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Reuters Health Information (2005-11-02): Hepatitis B reactivation possible after chemotherapy

Clinical

Hepatitis B reactivation possible after chemotherapy

Last Updated: 2005-11-02 13:30:12 -0400 (Reuters Health)

NEW YORK (Reuters Health) - In hepatitis B (HBV) infected patients receiving pre-emptive lamivudine treatment before they undergo cancer chemotherapy, reactivation of the virus is possible once lamivudine therapy is withdrawn, researchers in Hong Kong report. They recommend a more prolonged course of antiviral therapy in patients with a high pre-chemotherapy serum HBV DNA level or who are positive for HBV e antigen.

Liver damage due to HBV reaction is a two-stage process, Dr. C-K Hui and associates note in their report, published in the November 5th issue of Gut. Increased viral replication during cytotoxic therapy is followed by rapid immune-mediated destruction of HBV-infected hepatocytes.

That is why a short course of lamivudine is recommended while HBV-infected patients undergo cytotoxic or immunosuppressive therapy. Current recommendations call for lamivudine to be started 1 week before chemotherapy and continued for at least 6 weeks afterwards, although the optimal duration has yet to be defined.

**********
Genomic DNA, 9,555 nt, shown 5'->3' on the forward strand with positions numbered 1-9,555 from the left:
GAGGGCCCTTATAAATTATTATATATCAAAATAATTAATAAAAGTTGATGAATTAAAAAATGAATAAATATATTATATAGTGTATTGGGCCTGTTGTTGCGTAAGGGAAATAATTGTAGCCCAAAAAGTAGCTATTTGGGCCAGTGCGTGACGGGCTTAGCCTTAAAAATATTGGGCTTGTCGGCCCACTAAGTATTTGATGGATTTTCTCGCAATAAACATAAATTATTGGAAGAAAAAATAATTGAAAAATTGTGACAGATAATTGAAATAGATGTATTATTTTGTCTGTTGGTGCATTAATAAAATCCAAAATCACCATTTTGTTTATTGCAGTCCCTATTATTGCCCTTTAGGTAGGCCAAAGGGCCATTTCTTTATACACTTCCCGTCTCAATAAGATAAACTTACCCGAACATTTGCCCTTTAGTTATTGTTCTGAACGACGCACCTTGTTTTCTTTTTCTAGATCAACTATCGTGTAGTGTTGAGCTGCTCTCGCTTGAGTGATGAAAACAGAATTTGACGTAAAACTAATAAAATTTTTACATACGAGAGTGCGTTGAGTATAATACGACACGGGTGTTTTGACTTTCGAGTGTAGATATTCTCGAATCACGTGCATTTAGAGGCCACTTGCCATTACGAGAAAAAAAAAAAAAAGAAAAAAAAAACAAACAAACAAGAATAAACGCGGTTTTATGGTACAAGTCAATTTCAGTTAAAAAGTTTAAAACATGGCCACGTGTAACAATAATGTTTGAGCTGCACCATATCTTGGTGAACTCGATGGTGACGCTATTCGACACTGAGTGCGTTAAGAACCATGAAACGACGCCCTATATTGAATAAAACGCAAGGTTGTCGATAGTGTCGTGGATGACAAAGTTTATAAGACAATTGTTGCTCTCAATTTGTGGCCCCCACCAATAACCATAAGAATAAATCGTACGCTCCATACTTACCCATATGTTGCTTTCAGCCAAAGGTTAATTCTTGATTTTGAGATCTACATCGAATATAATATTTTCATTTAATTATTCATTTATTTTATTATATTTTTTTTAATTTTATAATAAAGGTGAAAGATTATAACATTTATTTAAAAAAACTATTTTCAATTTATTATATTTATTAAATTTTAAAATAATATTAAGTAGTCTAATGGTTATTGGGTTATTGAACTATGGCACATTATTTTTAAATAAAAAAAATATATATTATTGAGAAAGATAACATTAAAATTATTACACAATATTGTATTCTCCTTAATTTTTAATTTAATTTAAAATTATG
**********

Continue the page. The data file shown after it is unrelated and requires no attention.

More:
To assess the problem of HBV rebound, Dr. Hui and colleagues prospectively followed 46 HBV-positive patients treated with cytotoxic chemotherapy for a hematological malignancy at Queen Mary Hospital. Lamivudine, commenced 1 week prior to starting chemotherapy, was continued for at least 3 months after discontinuing chemotherapy and until the total white cell count had normalized.

During follow-up, 11 patients developed HBV reactivation between 6 and 33 months after discontinuing lamivudine. Although lamivudine was resumed in all 11 cases, three developed fulminant hepatic failure and one died.

Factors predictive of HBV reactivation were HBV DNA levels of 10,000 copies/mL or more, and a positive HBV e antigen test prior to chemotherapy.

The authors recommend that all patients undergoing intense cytotoxic chemotherapy be screened for HBV surface antigen, and those who are positive be placed on preemptive lamivudine therapy.

Dr. Hui's group notes that the antiviral drug can be withdrawn in HBV e antigen-negative patients with low pre-chemotherapy serum HBV DNA levels once white cell counts have returned to normal. They still advise close monitoring of serum HBV DNA and alanine amino transaminase levels every 4 weeks for the next 12 months, with lamivudine resumed if a 10-fold increase in HBV DNA is observed.

However, for patients positive for HBV e antigen or with a high pre-chemotherapy HBV DNA, lamivudine therapy should be prolonged to reduce the chance of HBV reactivation.

Gut 2005;54:1597-1603.

 
 
 
 
                 
 
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